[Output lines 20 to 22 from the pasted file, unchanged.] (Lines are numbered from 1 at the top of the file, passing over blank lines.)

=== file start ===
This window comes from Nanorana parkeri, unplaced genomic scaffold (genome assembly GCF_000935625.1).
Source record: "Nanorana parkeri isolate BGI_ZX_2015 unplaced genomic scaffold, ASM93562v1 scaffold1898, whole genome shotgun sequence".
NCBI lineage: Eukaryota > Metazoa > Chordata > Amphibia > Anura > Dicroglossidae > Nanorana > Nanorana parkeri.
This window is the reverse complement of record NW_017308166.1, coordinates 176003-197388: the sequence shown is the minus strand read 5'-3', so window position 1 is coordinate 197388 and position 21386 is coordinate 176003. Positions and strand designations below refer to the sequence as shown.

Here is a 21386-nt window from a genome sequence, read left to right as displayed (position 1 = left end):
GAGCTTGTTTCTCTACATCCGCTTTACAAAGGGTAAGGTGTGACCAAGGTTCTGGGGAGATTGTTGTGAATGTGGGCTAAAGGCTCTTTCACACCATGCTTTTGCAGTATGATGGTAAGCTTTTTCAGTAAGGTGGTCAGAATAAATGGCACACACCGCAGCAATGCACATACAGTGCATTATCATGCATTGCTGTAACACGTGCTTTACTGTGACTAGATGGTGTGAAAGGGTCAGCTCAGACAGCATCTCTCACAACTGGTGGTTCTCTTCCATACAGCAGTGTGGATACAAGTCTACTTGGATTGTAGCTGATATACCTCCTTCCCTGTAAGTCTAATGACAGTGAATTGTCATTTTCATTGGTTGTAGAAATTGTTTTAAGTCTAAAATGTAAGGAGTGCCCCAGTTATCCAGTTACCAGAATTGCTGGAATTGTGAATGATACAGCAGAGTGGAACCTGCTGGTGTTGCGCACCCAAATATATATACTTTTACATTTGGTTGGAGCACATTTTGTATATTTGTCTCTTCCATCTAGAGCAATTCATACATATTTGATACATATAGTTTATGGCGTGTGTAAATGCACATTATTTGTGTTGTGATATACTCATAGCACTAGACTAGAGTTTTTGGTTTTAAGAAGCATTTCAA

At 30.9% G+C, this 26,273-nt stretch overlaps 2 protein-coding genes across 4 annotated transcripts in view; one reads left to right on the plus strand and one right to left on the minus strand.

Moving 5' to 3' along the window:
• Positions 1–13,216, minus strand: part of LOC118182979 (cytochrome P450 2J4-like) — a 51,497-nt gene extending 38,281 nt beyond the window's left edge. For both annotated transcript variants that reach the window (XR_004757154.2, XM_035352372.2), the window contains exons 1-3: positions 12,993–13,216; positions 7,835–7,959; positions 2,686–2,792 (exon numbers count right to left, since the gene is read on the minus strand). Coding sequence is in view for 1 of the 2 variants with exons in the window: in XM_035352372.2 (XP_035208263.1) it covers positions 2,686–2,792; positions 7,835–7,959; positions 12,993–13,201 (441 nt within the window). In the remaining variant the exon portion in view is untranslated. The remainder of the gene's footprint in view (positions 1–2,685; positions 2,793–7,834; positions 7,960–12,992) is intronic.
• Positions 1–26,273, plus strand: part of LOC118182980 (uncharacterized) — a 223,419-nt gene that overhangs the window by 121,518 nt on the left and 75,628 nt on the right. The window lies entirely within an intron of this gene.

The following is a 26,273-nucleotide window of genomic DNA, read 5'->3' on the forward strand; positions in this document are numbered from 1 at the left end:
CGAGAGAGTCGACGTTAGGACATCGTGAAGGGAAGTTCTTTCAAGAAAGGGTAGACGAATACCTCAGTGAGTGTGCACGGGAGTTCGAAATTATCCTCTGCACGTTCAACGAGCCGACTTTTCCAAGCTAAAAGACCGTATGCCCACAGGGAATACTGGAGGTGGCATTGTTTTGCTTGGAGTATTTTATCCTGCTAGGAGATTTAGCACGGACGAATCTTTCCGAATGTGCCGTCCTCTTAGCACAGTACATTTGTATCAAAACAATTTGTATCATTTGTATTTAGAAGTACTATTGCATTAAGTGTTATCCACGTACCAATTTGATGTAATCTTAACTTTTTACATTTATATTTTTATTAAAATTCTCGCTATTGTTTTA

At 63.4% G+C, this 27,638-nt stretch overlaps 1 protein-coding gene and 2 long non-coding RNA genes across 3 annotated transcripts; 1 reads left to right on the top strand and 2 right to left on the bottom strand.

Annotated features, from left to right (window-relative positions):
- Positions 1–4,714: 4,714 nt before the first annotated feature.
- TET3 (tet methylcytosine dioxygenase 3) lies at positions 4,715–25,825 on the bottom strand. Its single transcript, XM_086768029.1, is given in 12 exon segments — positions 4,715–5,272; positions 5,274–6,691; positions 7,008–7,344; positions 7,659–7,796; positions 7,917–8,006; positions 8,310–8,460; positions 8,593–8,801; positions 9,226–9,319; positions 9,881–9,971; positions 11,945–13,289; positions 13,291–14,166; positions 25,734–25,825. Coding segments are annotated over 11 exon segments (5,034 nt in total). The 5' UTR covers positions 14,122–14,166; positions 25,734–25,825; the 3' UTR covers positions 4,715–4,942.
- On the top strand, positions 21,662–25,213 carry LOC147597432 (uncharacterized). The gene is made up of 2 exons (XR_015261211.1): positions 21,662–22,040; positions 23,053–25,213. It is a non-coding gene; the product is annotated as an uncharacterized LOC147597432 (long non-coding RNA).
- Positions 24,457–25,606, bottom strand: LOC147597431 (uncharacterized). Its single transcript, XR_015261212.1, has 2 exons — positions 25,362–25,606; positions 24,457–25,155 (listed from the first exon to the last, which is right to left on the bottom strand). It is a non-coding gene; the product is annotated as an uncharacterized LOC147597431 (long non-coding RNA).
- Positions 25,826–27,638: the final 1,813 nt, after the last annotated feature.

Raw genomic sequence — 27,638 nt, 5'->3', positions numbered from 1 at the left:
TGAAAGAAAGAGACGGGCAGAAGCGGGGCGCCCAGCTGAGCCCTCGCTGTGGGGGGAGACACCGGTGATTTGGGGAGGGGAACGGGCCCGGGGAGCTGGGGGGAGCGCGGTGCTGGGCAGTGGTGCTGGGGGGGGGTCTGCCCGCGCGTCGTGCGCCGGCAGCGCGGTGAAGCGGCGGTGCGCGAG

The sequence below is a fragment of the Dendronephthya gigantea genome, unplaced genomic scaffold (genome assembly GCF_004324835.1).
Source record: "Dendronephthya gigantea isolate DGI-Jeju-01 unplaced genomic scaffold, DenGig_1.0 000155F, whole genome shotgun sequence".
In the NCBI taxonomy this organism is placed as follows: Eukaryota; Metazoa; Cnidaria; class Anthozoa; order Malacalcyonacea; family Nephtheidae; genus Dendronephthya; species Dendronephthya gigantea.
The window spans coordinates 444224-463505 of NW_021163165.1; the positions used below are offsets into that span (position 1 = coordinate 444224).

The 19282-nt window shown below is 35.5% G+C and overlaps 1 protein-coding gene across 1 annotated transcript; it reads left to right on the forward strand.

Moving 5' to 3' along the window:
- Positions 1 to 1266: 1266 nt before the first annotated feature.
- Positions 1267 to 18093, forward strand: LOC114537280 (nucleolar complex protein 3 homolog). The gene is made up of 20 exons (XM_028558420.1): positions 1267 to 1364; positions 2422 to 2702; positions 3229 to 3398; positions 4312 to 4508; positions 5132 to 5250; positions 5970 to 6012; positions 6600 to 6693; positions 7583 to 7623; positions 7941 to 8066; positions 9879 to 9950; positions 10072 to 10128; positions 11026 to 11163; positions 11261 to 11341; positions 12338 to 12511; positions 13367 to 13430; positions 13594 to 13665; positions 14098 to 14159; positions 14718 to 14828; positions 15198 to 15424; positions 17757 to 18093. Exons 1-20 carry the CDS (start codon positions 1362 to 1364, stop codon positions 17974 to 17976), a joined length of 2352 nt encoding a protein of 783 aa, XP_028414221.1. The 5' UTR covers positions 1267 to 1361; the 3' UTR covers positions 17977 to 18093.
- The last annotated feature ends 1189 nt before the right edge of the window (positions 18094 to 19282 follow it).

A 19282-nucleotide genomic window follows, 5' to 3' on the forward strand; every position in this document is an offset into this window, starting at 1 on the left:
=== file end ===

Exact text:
Raw genomic sequence — 27,638 nt, 5'->3', positions numbered from 1 at the left:
TGAAAGAAAGAGACGGGCAGAAGCGGGGCGCCCAGCTGAGCCCTCGCTGTGGGGGGAGACACCGGTGATTTGGGGAGGGGAACGGGCCCGGGGAGCTGGGGGGAGCGCGGTGCTGGGCAGTGGTGCTGGGGGGGGGTCTGCCCGCGCGTCGTGCGCCGGCAGCGCGGTGAAGCGGCGGTGCGCGAG

The sequence below is a fragment of the Dendronephthya gigantea genome, unplaced genomic scaffold (genome assembly GCF_004324835.1).